On Tue, Jun 7, 2011 at 7:18 PM, Owen Stephens <[log in to unmask]> wrote:

> I'd suggest having a look at the Goid Relations ontology
> - it's aimed at
> businesses but the OpeningHours specification might do what you need
> While handling public holidays etc is not immediately obvious it is covered
> in this mail
> Picking up on the previous comment Good Relations in RDFa is one of the
> formats Google use for Rich Snippets and it is also picked up by Yahoo

[Goid Relations will be an awesome name for a mobile app that processes GR]

I would second Owen's recommendation to look at Good Relations as an output
format. However, as an ontology, it's not fully capturing the semantics of
what opening hours mean.

The problem is that RDF(S)+OWL are limited in expressiveness.  They're a
huge improvement over XSD/Relax, but they don't support
exceptions/overriding (non-monotonic reasoning in KR speak).

 Thus, you can't give a general rule, like all libraries open at 8am on
weekdays, except during intersession, when they open at 10am, except for the
underwater basket weaving special collection, which is open 24hrs a day
during Discovery Channel Shark Week.

You can capture most of these cases by extending RDF(S)+OWL using  RIF ( ) or SPIN,  (, or by using a more expressive/powerful system (e.g.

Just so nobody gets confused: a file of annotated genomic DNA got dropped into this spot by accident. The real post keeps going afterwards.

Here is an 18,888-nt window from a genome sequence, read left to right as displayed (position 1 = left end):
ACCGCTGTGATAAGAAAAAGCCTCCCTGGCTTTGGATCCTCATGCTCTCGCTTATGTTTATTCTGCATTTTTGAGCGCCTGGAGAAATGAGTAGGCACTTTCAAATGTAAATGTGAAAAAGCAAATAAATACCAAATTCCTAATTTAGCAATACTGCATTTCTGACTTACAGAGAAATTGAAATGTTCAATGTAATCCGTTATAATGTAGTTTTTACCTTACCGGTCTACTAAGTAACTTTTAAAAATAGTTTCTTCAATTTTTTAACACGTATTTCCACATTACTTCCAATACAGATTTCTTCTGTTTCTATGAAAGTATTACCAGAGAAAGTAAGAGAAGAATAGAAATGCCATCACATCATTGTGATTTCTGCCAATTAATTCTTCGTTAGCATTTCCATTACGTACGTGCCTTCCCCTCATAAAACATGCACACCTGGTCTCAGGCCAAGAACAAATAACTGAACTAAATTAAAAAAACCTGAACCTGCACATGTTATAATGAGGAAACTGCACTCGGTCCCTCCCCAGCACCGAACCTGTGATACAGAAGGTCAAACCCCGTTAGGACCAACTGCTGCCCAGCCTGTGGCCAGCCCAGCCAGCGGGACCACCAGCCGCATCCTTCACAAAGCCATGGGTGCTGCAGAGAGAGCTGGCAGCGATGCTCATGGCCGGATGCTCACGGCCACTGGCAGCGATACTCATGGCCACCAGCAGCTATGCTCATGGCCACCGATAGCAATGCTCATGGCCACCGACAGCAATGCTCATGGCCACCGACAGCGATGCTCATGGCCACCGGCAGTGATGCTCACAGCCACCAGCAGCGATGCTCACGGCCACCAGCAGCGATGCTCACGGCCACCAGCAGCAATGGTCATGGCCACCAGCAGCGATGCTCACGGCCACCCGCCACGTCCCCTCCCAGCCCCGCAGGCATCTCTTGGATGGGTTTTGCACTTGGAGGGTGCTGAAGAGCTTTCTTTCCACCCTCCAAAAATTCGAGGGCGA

Cyc and  LARKC - ).

These more powerful systems can infer the correct GR

You could expose the result directly, using a SPARQL endpoint, but given
that most consumers are likely to have questionable commitment to SPARQL
motion, they would probably be happier with a couple of restful services.

The first one should   the  hours  for a specified branch/library relative
to a specific date and time (defaulting to #$Now), a boolean value for
openness, and possibly a time interval indicating how long till the doors
are locked or unlocked;

The second one should expose the entire calendar in a few different formats
based on accept - probably at minimum, json, iCalendar, and RDFA HTML, and
(of not offering a  SPARQL endpoint), in RDF turtle.

The  point of using semantic technologies is to be able to express
"meanings" more precisely. There is a difference between creating an
ontology and creating a record schema or class hierarchy; just shattering a
record into a plethora of individual statements that are only really
understandable in the context of that record will not greatly increase the
reusability of data.

 For example, FAST (and more generally, any post-coordinated system) becomes
especially problematic when used in  linked data environments (since the
subject of a work is indeterminate, there can be multiple equally correct
assertions of aboutness ; however, the combination of these different
viewpoints with FAST style post-coordination is especially likely to result
in implied assertions of aboutness that are false, and which none of the
utters believes or would assent to.

[cue edsu ]